Unfortunately, lately has been manifesting the same repetitive fascination over Katie Ledecky’s feats. She is extremely good, too, but I really do not need to read about her constantly.

    Please stop!

  3. Please tell us some swimmers we should be focusing on. The area’s a big place and we have a very small staff so there’s no doubt that we’ve missed many talented swimmers out there. Let us know who they are and what teams they swim for.

  4. Since when does the public tell the media how and where to find their stories? You guys publish the top times, you can see which divisions have a “Big” meet, why is it up to us to tell you what to report on? You don’t know how to look at the results of Senior Champs and pick out an outstanding swim or swimmers? What about the returning All Mets back home for the summer (Amanda Kendall, Sean Fletcher, Rachael Burnett in Virginia). What was their first year of college like? Are they swimming summer league still? How about a comparison between club, high school and summer league? Burnett made NCAA’s as a freshmen, is that not interesting? If they don’t wear CUBU or RMSC it seems like you guys can’t find them on the pool deck.

  5. While I’m commenting… how about a story on MACHINE AQUATICS and their phenomenal rise in PVS and US swimming?

  6. I have a good story Mitch – what about all these phenoms who are really good swimmers at 13-17 and are average at best in college? Seems there is all this hype every year of the DC swimmers (some are All-Met) and don’t amount to much after high school. Compare that to the ones who are under the radar and do wonders in college. Just a thought?

  7. It’s an interesting idea. I’ll talk to our reporters about it and see if we can follow up with something. Thanks.

  8. Mitch, I appreciate that you read these comments and respond. Some good feedback, but I wanted to tell you that I ‘feel your pain’ as many of us (including me) want comprehensive coverage but don’t support the paper by paying to subscribe and/or patronizing your advertisers. It’s a shame how much newspapers are struggling when your role in society (far beyond swim meets) is so critical.

  9. Thanks Jim. We’d love to cover everything as fully as possible. In this case, not sending Alan to the meet hurt us and for that I apologize.

  10. While there still could be some diversity with the stories, I think you guys are doing a fantastic job. Two years ago, there would have been nothing at all.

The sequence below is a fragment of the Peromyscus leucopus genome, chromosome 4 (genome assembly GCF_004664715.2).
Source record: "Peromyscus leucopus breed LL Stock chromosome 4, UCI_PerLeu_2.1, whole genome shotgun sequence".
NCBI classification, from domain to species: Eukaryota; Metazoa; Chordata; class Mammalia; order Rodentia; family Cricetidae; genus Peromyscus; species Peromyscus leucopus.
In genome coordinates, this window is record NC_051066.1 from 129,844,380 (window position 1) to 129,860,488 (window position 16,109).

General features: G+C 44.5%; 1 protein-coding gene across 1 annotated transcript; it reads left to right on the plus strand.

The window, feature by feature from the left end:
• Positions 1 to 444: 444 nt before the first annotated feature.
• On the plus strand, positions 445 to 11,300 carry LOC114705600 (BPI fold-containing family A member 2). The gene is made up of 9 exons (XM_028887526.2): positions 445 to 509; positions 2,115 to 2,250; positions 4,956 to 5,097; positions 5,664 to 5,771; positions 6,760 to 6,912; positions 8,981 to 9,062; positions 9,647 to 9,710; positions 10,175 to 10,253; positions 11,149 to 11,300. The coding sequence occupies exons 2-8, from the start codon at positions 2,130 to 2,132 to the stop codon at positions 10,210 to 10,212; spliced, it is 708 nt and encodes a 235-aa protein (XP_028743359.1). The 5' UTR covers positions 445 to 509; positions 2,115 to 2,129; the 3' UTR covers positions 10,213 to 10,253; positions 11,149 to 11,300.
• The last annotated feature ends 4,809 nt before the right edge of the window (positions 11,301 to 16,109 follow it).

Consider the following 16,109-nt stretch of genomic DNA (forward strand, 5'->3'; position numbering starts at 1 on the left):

11. I agreed that Ledecky and Conger are wonderful swimmers, we know that, everybody knows that.

    I was hoping that Reach for the Wall had a good and extensive cover for the Long Course Invitational Meet, remarking the progress from many other swimmers that are working hard everyday to keep up with the great competition on the area, but, it seems that just Cubu and RMSC are their favorite teams…

    Please look around and you can find more names to mention….

  12. SWIM PARENT..RTW did a good job of recognizing the ALL MET swimmers during their college conference time and NCAA’s and mentioned Rachel Burnett as I recall. This PVS meet (I would bet0 is just a tune up before before Nationals in two weeks. The swimmers you mentioned did not come with their A game as you can see by their times..This was not a big meet for them..

    And I too would love to see a story about MACHINE and their rise..They seem to be doing a lot of things right.

    And yea, their are a lot of young wunderkinds that seem to peak in their teens and then struggle or flatline.. its a tough route to be faster at 16 then you are in college . Thats why parents need to watch all the hype about young swimmers..Its a hell of a fall from grace when you dont live up to parents/coaches expectations and you have other parents(e.g. lots on this board to choose from) that are ready to pick your bones and smile smugly about your slower times..

  13. Thanks for your ideas. Please understand that our staff is extremely limited so we need to rely somewhat on ideas that come from the community.

  14. RFTW uses current swimmers to report some of their stories, (Including Ledecky’s brother, who has done a great job of avoiding over-covering his sister), swim parents why cant you cut them a break about their reporting? I can’t imagine the website brings in too much money, they’re stretched thin according to their editor; and how much better is this website than anything we had before it? Think about that.

    Also, Machine has done little in the National picture compared to RMSC and Curl. That being said it would be nice to see a little more coverage of the good but not great swimmers, interviewing the more regular swimmers at MCSL Long Course, maybe not just the usual winners.